We gladly accepted Karin and Pete’s generous invitation to join them on board Moondust and loved their company and living at sea and virtually in the sea, as we did a lot of snorkeling! Being Duchies we stem from a sea faring nation, but personally we had no experience at all of life ‘adrift’, therefore Pete had to give us an induction.

He explained a set of necessary rules of conduct on board a ship. They were quite logic for living at sea and concentrated on aspects like safety, living together in a confined space, and the use of water.

Safety

For safety reasons one never walks on deck without a firm hold whilst sailing. It is extremely challenging to retrieve somebody who fell overboard because of currents and difficulties to keep track of the exact location of the man overboard.

When sailing, you have to make sure that all hatches and portholes are firmly closed, unless you like sleeping in a soaked bed.

A fire on a ship can be life threatening, so there are special safety measures for cooking with gas.

House rules

What struck us was the ‘war against salt’. Salt is everywhere around you, but you don’t want it in your living space because it inevitably attracts moisture. Preventing this is an ongoing battle. Clothing, shoes and towels soaked with salt water are NOT permitted beyond a certain point.

You even try to keep sweet water and damp out as much as possible. You shower in the open on the back sugarscoop, which is a sheer joy.

Sweet water has to be used very sparingly and for us Duchies this required a change in mindset. In Holland we have an abundance of sweet water but on a ship you have to find ways to economise without compromising on hygiene.

When the desalinator, which turns seawater into potable water, is in operation nobody is allowed to use the toilet!

Living on board

The catamaran has four cabins, but nevertheless you live in a confined space. Moondust has an inner and outer living space but we spent most of our time in the outside cockpit area, enjoying the wind, the sea and Cuba Libre sundowners.  As this space is covered, it offers shade as well as protection against rain and spray from the sea. This is the nicest spot on board with ample room for everybody.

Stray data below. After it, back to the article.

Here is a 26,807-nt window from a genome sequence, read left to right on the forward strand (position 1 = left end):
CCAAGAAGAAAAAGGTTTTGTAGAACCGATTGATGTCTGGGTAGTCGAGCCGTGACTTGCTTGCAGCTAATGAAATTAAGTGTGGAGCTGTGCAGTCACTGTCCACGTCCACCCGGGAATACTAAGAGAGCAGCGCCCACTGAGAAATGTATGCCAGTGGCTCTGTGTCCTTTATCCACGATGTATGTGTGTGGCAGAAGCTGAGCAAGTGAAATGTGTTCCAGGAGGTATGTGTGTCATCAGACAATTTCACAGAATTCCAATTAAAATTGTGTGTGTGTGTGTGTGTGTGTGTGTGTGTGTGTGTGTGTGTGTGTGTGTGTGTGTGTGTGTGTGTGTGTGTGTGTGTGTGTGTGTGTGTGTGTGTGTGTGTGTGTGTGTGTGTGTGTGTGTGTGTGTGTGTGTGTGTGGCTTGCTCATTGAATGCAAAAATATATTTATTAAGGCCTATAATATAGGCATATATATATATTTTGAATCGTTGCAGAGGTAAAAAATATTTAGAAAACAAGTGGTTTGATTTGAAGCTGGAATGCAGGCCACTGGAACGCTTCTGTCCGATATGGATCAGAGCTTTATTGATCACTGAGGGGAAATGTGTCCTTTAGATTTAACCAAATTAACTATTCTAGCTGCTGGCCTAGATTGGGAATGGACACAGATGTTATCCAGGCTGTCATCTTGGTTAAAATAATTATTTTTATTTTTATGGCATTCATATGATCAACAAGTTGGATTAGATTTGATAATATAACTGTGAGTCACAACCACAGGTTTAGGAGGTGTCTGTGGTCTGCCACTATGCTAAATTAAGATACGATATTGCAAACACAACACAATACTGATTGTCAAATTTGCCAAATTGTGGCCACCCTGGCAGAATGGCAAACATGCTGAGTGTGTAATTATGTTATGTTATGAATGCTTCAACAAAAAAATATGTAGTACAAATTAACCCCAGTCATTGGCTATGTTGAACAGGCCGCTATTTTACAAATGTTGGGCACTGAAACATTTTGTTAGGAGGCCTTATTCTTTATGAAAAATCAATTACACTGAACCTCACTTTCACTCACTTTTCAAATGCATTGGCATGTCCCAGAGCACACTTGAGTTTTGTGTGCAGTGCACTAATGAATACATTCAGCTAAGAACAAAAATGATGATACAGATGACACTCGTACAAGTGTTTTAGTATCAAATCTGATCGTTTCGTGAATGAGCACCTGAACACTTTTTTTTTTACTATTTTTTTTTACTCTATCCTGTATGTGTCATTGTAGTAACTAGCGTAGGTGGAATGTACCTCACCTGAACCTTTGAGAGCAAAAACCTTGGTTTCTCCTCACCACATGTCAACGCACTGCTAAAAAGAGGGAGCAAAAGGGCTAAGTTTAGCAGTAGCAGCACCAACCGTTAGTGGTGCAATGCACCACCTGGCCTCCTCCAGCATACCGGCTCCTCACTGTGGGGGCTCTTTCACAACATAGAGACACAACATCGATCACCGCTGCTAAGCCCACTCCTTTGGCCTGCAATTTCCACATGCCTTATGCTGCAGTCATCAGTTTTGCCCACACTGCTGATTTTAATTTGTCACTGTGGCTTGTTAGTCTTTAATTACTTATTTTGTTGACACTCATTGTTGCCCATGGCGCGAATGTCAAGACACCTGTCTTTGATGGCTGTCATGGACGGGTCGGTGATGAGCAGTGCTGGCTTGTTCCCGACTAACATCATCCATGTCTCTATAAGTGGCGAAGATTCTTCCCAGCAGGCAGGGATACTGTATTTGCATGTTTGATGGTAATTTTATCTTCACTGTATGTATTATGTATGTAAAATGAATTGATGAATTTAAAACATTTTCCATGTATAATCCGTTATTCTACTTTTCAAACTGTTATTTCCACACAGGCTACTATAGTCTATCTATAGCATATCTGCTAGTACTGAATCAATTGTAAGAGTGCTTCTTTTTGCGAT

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Frank and Marijke in the cockpit.

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Carriacou and the Grenadines

Our haul out in Trinidad completed, we headed for Carriacou, 25km north of Grenada. The north west flowing Equatorial Current pushed us in the right direction, which was just as well as the predicted wind only appeared later in the afternoon, when on one of our fishing lines we caught a beautiful Black Hind; a mature fish which was a challenge to scale and fillet, but a delight to eat in a soft, fragrant curry.

Once in the full Atlantic swell Karin began to feel sea sick and turned her attention to one of the buckets, shortly afterwards retiring for an early night. She didn’t get much sleep, but always the stalwart crew member, she refused to rest longer and took her four hour watch between midnight and 04:00. Shortly after dawn we passed the northern end of Grenada and made landfall at Tyrell Bay, Carriacou at around 09:00.

Carriacou is known as the ‘Isle of Reefs’ evidenced by the many shipwrecks we saw. Its people originate both from Africa and Scotland, the latter group settling in the village of Windward and starting the local boat building industry, which persists to this day. Both the appearance and speech of the people in that area still reflect their lineage.

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Some friendly girls of African descent on their way to school.

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Doing the ‘hard yards’ in Trinidad

Sailing is not all about exotic islands, beautiful sunsets and enjoying G&T’s. On top of doing at least one maintenance job daily, there comes a time when a boat owner really has to do the hard yards.

It was time for Moondust’s maintenance haul-out and, since we could not sail much further north in the Caribbean until the end of the hurricane season in November, being impressed with Power Boat’s  prompt e-mail responses and general interest shown, we decided to follow the good references that we got from fellow cruisers and have the work done in Trinidad. We could not have made a better choice!

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Dolphins playing on Moondust’s bow.

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Tremendous Tobago – Part One

For a small island, 42km long and 10km wide, we found that Tobago punches well above its weight! It’s one of the last unspoilt Caribbean islands lying just south of the hurricane belt, close to the coast of South America and 33km north-east of its ‘parent’ Trinidad.

Tobago

It has lush, tropical rain forest clad mountains with beautiful beaches and quiet bays. The island has two season: a wet and a dry season. The temperature is around 30 degrees C with no seasonal change.

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Englishman’s Bay is gorgeous with its golden beach and lush vegetation.